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Scientists Set New Speed Record For Big Data

Big Data
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One of the most critical assets of any company is data. With the growth of automatic technology in various areas  of business, such as finance, HR, administration, marketing and others, huge amounts of data are generated every day, resulting in  vast volumes of data (or big data).

This calls for sophisticated handling and storage systems. This big data may, from time to time, be needed for crucial business decisions, such as  following customers’ purchasing trends to maximize efficient intake of stock or the debtors’ payment trends to help budget.

To use this data, there is a need to analyse it and present it in comprehensible formats such as tables, graphs, plots and others . This is where  data visualization developers are important  to help design tools for data visualization that facilitates  proper understanding and decision making.

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The Big Question

With big data continually growing , there was an increasing need for a high-speed data transmission arrangement that could take care of the continually growing volume of information  moved from place to place . The big question is : how can information transfer be made faster? There were large volumes of data, hence if the firm’s data transmission technology was not sufficiently swift, data manipulation could have been made difficult . It could  have also been quite hard to use the latest technologies that used massive data streams, like for example, virtual reality.

It was then discovered that fibre-optic communication was the best solution, owing to its higher  speed of data transfer over longer distances.

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The Tests

Researchers claimed a new world record for data transmission over longer distances. Data was transmitted to and fro at a combined speed of 186Gbps (gigabits per second), which is an impressively fast speed for the movement of  e two million gigabytes of data in a day. This was to be a front-runner technology for networks with an average transfer speed of 100 Gbps. As such, it would be easier to share scientific research.

Two Way Data

The tests were based on the sending and receipt of data between the University of Victoria in Victoria, British Columbia, and the Washington State Convention Centre in Seattle. The team managed to have two-way data transferal rates of 186Gbps, beating their earlier record of 119Gbps set in 2009. It was observed that the highest speed of data recorded in a single direction was 98 Gbps. In comparison , the fastest speed offered to the public was a 1.5Gbps broadband connection that Virgin Media in East London had carried out the trials.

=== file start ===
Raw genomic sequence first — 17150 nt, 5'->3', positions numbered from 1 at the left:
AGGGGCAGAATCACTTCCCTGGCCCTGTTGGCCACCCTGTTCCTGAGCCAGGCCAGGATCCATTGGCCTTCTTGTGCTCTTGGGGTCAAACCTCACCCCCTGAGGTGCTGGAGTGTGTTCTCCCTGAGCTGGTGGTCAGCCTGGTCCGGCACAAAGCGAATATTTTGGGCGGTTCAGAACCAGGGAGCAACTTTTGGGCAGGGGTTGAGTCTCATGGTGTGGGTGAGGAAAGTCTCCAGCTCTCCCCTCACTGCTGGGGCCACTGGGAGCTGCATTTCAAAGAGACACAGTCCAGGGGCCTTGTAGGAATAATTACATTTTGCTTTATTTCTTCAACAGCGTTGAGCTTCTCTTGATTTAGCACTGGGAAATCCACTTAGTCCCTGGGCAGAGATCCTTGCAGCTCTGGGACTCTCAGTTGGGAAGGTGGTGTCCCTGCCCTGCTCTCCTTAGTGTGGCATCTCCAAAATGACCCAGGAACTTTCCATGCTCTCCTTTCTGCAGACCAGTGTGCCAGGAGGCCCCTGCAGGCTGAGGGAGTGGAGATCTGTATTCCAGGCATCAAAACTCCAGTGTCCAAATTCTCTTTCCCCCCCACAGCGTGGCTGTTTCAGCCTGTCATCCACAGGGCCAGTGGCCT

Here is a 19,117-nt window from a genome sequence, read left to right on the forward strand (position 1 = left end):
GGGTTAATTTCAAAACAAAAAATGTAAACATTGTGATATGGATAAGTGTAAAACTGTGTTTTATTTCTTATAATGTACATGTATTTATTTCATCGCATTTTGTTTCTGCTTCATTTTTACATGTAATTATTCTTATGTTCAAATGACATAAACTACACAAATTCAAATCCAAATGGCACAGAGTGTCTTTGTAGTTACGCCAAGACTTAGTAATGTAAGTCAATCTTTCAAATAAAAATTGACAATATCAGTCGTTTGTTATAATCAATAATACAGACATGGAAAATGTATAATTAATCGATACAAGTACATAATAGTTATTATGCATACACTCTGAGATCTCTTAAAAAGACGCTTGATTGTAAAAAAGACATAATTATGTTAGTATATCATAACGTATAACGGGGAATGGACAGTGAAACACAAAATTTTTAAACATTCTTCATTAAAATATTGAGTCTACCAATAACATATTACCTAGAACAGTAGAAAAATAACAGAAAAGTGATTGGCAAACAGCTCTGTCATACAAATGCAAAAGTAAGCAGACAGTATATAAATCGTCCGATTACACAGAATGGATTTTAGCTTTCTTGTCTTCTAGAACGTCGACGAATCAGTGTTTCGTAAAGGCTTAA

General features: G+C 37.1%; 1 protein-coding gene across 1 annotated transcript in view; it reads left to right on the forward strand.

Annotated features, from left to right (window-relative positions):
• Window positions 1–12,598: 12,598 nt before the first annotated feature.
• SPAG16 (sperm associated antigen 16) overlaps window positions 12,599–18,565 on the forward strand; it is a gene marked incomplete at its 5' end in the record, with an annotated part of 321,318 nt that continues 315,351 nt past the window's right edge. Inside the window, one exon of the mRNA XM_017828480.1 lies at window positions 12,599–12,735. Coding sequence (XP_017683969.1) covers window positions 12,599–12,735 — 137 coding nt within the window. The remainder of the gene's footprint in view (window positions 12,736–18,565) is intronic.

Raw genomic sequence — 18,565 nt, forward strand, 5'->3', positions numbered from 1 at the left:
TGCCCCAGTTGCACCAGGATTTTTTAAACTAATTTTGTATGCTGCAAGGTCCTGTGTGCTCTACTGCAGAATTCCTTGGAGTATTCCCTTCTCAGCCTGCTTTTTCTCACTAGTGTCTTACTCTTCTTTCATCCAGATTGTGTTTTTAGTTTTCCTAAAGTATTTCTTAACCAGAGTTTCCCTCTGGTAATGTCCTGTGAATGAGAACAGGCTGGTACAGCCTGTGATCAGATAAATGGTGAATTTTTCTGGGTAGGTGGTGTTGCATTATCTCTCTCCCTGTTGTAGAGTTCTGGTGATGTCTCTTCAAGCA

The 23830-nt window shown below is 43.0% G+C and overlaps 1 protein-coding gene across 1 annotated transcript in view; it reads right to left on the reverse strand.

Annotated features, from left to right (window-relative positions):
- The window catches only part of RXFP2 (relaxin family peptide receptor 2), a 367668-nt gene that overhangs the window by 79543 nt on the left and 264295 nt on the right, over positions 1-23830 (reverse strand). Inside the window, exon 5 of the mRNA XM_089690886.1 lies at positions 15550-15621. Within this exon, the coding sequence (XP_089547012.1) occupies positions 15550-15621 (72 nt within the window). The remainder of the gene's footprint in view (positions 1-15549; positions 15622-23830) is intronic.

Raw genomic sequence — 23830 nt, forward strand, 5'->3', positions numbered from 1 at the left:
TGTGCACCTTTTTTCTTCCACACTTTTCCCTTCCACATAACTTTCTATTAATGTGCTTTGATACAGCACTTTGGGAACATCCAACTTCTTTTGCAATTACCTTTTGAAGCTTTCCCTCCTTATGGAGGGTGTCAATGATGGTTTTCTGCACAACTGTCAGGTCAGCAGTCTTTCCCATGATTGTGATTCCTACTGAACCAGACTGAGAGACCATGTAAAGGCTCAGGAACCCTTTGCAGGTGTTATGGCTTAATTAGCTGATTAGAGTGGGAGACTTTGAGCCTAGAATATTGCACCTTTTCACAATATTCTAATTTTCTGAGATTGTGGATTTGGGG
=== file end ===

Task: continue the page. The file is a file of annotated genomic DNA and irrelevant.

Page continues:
The distance covered was about 131 miles (212km) and used  the most recent optical equipment, highly tuned servers and operated over a 100Gbps circuit. In another demonstration of more significant magnitude, researchers moved enormous volumes of data between a booth situated at the SuperComputing 2011 conference in Seattle and other places in the US, South Korea and Brazil.

The tests mobilised great minds in the field – physicists, network engineers and computer scientists from several top institutions such as Florida International University, the University of Michigan, the California Institute of Technology, the University of Victoria and the European Centre for Nuclear Research (CERN).

A professor of Physics who led the physicists’ team said that their team and its  partners were in the process of displaying how data would be handled and transmitted in the future.

The importance of the Research

From the researchers’ point of view , the achievements were helpful in creating  new ways to transfer the large amounts of data that were being carried via fibre-optic networks from one continent to another.

One of the professors in the research team emphasised how having the tools for moving data would help them to engage in achievable visions. It also helped them have a brighter idea of the future  of data transmission, which, for many others, was still inconceivable.

Quick transmission of data was especially critical for the sharing of enormous scientific projects like the Large Hadron Collider (LHC). The LHC hit the headlines when scientists announced that they had possibly sighted the indescribable Higgs boson particle, which is said to give all things in the universe their mass.

The volumes of data were expected to increase  as the teams working on the vast scientific projects increased their efforts. Also, it was imperative for them to be in a position to share the data with other researchers from all over the world. Giving these scientists a chance to work on the LHC data was a primary goal of the project, since it aimed to  solve some of the world’s largest mysteries.

There was a demonstration of data transmission at 100Gbps, which  proved that the limits of network technology can be pushed; it is possible to move Petascale particle physics data, within hours, to any place around the world.

The efforts to increase data transfer speeds by using light-based telecommunications technologies has dramatically increased in recent years. In one of the latest tests, researchers set  a new record for the rate of data movement by employing a laser, with a speed of 26 terabits per second. In other words, at this speed it would be possible to transfer, via a fibre-optics, the data of  about 1000 high-definition DVDs within a second.

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Paschal Okafor is NaijaTechGuide Team Lead. The article Scientists Set New Speed Record For Big Data was written by Paschal Okafor. The article was last modified: June 22nd, 2018
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